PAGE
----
Andrew has senior experience in business, government and international institutions. After commencing his career with the Boston Consulting Group (BCG), he received a Doctorate and Masters in Economics from the University of Oxford, where he studied as a Rhodes Scholar. From 2008-2010, through the period of the global financial crisis, he served as senior economic advisor to the Prime Minister of Australia and Australia’s senior government official to the G20 economic summits. He was the prime minister’s representative to conferences of the United Nations Framework Convention on Climate Change (UNFCCC) and the Major Economies Forum on Energy and Climate (MEF). From 2010-2014 he worked for Australian conglomerate Wesfarmers, including two years in corporate strategy (M&A and major group projects) and two years in operational roles (divisional Chief Financial Officer and General Manager). His academic research covering international economics, trade and development has been published in leading international journals including the American Economic Review, World Trade Review and World Economy. He is the author of two books, Ozonomics (2007) and Fair Trade for All (2005), co-written with Nobel laureate Joseph Stiglitz. In 2011 he was named a Young Global Leader by the World Economic Forum.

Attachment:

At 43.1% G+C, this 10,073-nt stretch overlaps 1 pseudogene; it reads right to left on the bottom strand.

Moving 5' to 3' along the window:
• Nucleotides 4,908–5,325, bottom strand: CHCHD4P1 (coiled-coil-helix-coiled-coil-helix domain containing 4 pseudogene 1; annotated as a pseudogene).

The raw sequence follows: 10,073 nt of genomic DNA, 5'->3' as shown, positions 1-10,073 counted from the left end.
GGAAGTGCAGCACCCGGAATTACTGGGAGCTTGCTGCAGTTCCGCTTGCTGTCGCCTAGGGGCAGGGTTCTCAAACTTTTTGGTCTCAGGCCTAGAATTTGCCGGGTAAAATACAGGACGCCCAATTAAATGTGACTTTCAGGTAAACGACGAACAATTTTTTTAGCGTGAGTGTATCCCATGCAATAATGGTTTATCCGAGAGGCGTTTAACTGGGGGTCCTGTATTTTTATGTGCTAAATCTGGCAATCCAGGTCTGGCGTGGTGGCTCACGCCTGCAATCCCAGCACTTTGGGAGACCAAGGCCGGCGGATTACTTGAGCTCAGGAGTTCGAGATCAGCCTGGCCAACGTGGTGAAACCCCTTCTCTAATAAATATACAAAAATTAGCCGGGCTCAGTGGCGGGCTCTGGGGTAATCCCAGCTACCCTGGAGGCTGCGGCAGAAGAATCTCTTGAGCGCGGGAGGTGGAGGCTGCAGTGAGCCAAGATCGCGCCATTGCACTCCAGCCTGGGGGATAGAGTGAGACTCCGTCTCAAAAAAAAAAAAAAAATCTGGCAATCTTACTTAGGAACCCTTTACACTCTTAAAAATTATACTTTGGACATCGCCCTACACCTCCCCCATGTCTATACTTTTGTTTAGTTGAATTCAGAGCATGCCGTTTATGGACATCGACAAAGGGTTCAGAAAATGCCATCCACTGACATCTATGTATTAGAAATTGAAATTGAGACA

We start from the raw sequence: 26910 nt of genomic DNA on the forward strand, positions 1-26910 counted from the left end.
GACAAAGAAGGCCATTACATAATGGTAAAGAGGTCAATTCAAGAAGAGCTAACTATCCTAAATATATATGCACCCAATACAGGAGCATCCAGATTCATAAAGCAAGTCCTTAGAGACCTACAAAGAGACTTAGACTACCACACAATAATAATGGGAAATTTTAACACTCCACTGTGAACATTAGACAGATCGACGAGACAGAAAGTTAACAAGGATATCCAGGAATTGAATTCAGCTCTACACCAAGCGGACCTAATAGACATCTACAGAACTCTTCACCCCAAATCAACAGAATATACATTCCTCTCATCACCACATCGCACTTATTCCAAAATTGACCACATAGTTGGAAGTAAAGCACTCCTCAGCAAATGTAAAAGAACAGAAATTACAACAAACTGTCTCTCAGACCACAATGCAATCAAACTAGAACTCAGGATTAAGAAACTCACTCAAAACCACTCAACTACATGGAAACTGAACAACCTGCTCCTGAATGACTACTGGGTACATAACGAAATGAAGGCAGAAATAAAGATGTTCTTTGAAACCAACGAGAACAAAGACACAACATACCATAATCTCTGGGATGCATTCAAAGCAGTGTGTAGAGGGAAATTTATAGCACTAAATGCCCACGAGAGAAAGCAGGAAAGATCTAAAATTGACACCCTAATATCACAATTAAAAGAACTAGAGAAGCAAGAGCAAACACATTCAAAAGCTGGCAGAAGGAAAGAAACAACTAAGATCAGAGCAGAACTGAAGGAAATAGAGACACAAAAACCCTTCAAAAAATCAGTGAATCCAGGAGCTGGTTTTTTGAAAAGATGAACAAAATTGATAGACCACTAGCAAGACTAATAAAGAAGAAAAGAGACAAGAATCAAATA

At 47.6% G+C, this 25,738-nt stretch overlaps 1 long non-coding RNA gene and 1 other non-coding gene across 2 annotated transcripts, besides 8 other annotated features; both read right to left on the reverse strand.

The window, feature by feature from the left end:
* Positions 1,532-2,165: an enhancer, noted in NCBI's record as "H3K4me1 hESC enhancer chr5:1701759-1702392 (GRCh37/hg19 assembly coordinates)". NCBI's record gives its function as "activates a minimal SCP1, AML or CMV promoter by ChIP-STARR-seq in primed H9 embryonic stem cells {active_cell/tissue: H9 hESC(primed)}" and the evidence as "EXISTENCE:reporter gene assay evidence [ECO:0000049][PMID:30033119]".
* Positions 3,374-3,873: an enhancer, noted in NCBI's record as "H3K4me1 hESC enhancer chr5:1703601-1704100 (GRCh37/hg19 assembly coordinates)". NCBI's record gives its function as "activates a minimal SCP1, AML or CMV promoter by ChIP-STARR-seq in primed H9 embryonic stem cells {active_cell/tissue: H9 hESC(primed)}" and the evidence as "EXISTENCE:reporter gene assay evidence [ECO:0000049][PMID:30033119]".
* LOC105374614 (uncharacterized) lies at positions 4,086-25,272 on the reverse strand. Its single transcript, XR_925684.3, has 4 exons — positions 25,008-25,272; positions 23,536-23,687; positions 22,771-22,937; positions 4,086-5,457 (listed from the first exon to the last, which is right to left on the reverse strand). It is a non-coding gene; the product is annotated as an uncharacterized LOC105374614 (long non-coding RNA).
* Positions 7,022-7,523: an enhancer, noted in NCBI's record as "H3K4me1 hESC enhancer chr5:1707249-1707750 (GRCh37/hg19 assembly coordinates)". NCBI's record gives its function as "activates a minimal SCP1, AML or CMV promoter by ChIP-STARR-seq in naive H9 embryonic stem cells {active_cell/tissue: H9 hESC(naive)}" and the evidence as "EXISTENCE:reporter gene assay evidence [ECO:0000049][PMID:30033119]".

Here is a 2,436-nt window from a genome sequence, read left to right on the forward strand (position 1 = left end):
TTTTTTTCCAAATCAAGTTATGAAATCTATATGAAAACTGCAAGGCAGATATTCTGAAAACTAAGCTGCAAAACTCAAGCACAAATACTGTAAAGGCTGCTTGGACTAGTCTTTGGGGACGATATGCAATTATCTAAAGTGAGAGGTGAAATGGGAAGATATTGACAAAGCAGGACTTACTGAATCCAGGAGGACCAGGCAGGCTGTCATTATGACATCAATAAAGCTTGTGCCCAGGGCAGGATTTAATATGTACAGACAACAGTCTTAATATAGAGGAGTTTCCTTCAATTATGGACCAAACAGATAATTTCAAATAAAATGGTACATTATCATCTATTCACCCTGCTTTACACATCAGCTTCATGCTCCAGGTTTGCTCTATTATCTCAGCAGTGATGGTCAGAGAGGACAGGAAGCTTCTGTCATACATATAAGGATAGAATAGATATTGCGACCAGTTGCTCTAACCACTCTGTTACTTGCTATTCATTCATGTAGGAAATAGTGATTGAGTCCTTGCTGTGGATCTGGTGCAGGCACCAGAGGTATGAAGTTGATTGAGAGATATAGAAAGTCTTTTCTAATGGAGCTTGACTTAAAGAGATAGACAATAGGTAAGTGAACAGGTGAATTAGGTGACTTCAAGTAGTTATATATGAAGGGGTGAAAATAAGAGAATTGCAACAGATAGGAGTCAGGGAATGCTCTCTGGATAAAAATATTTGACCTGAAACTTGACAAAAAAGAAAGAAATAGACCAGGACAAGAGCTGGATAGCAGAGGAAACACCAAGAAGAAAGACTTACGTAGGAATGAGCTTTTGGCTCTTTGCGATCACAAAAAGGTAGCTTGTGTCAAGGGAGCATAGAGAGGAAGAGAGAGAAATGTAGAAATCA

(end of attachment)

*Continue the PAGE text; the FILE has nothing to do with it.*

Andrew was one of the few economists in Australia who foresaw the slowing in China’s economy and the impact on commodity prices. In 2011 he questioned the mainstream consensus view that China could sustain double-digit economic growth rates and that Australia would benefit from a prolonged ‘commodity supercycle’. He publicly warned of the weaknesses in China’s economic model and advised businesses to protect themselves from falling commodity prices. In 2014 his Quarterly Essay (Dragon’s Tail: The Lucky Country After the China Boom) forecasted the subsequent fall in commodity prices, writing that the China “exhibits many of the characteristics of an emerging economy heading into a debt problem: a period of excessive investment; capital allocation sometimes influenced by political rather than commercial criteria; and heavy debt.” The Australian Financial Review wrote “[Charlton] cleverly summarises Australia’s economic history and explains how, for the foreseeable future, our feet are dangling over the edge of a Chinese cliff.”